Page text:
Then using a piping bag, swirl the white chocolate buttercream onto each cupcake (or if you don’t have a piping bag you can use a palette knife and smooth it over the cupcakes).
Top with sugared cranberries to finish the cakes. Alternatively you could add orange zest or festive sprinkles or simply some icing sugar for a snowy effect.
The cakes should keep well in an airtight container for up to 3 days.
For baking, make sure that all of your ingredients are at room temperature, including the eggs, it will help all of the ingredients combine together well.
An ice cream scoop is a great tool to help ensure that your cupcakes are the same size when they are baked.
Weigh out all of your ingredients in advance; yes this means more bowls and more washing up, but the positive is that you have everything ready before you start, so you only have to think about the process of making the cake, instead of rushing to find the next ingredient and weigh it out while the mixer is running.
The easiest way to fill a piping bag is to open the bag into a tall glass and bend the top over the sides of the glass, then fill with the icing.
Love cranberries? Why not try our Cranberry and apple curd – this is brilliant as a breakfast over porridge. Lovely as part of a festive cream tea too.
I just love a recipe that takes minutes to make but delivers big on flavour and indulgence. This gingerbread hot chocolate does exactly that. Such a treat. Full of warming spices and rich dark chocolate gorgeousness, you simply must make time for at least one …
For me, there is nothing more comforting on a cold, cold day, than to put my feet up and enjoy a nice bowl of soup with a chunk of bread or a toasted cheese sandwich and this soup is such a winner. Tomato, red pepper and lentil soup. Think, the best and most satisfying bolognese you’ve ever eaten and then you’re in the right ballpark for this delicious soup. So rich and full of flavour and bursting with tomatoes and basil. The lentils give the soup a really beautiful thick texture and the oregano, saffron and balsamic vinegar all add to that Italian feel.
Yeast extract is a bit of a secret weapon here. Alongside the stock cubes it gives the soup a real depth, which is brilliant, particularly with vegetarian recipes that obviously lack that intense meaty savouriness. Bicarbonate of soda might sound like an odd addition, and I’d only discovered it recently, but the science of it basically means it cuts the acidity of the tomatoes, and there are a lot in this recipe, so much like sugar, it balances the flavours nicely.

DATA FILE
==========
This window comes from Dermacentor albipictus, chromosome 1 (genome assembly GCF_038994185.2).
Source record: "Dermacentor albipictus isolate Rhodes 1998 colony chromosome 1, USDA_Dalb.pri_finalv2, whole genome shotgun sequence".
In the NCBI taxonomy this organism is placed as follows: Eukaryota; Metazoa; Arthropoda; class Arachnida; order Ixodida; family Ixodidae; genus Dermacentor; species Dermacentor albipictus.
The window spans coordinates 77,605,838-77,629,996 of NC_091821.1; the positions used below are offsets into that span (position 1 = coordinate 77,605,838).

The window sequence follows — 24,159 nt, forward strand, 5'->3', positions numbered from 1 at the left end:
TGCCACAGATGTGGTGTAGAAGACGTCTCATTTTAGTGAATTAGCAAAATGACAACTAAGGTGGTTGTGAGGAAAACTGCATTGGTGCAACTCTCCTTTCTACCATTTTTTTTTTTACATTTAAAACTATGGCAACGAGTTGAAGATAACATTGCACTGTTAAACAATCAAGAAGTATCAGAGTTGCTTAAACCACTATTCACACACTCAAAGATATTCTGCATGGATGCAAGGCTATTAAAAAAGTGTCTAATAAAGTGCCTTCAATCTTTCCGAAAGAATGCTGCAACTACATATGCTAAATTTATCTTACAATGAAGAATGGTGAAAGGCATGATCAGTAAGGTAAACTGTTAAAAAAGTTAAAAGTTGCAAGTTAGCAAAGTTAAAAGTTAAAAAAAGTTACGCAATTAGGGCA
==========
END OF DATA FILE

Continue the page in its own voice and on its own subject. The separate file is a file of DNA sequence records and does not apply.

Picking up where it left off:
Now this soup, bursting with vegetables, serves a lot of people. I like that, because it means I can store it in the fridge and have snaffle batches away in the freezer too, but if you’d prefer to make a smaller quantity – this’ll easily feed 12 – you can reduce the amounts, not a problem. Leftovers make me feel organised and together and I’m always happy when I can pull something quick and delicious out of the freezer, so I definitely prefer making more, not less, but it’s entirely up to you.
2 large onions (red or white)
4 sticks celery
4 large carrots
1 480g jar of roasted red peppers
2 500g jars of tomato passata
3 400g tins of chopped tomatoes
250g red split lentils
2 tsp yeast extract (I always use Marmite, love the flavour)
1 tbsp tomato paste
2 cloves of garlic
1 vegetable stock cube
2 tsp ground black pepper
Salt to taste
1 bunch fresh basil
2 tbsp Marsala (optional)
30g butter (plus a little oil to cook the vegetables)
2 tsp fennel seeds
3 tsp dried oregano
3 tbsp balsamic vinegar
1 tsp caster sugar
⅛ tsp bicarbonate of soda
Makes enough for 12 people
Method for Tomato, red pepper and lentil soup
In a food processor (or by hand if you like) blitz the onions, celery, carrots alongside the basil stalks and pulse until very finely chopped.
Heat a large saucepan with a little oil and butter and then add the fennel seeds and oregano. When the oil is hot, add the onion and carrot mix and stir to combine. Add a little salt at this stage to help the vegetables cook gradually. The salt will release water from the vegetables, so it doesn’t burn but reduces down nicely.
After 5 minutes or so, add the tomato puree and stir. Cook for a few more minutes. Then add the garlic, vegetable stock cube and yeast extract and saffron.
When the vegetables are soft and cooked down add a splash of marsala. (This is entirely optional, so if you’d prefer not to add alcohol, then simply miss it out).
Then add the jarred red peppers, passata and tinned tomatoes and stir to combine. Add the bicarbonate of soda and stir. (The purpose of this is to decrease the acid in all the tomatoes, to balance the flavours a little).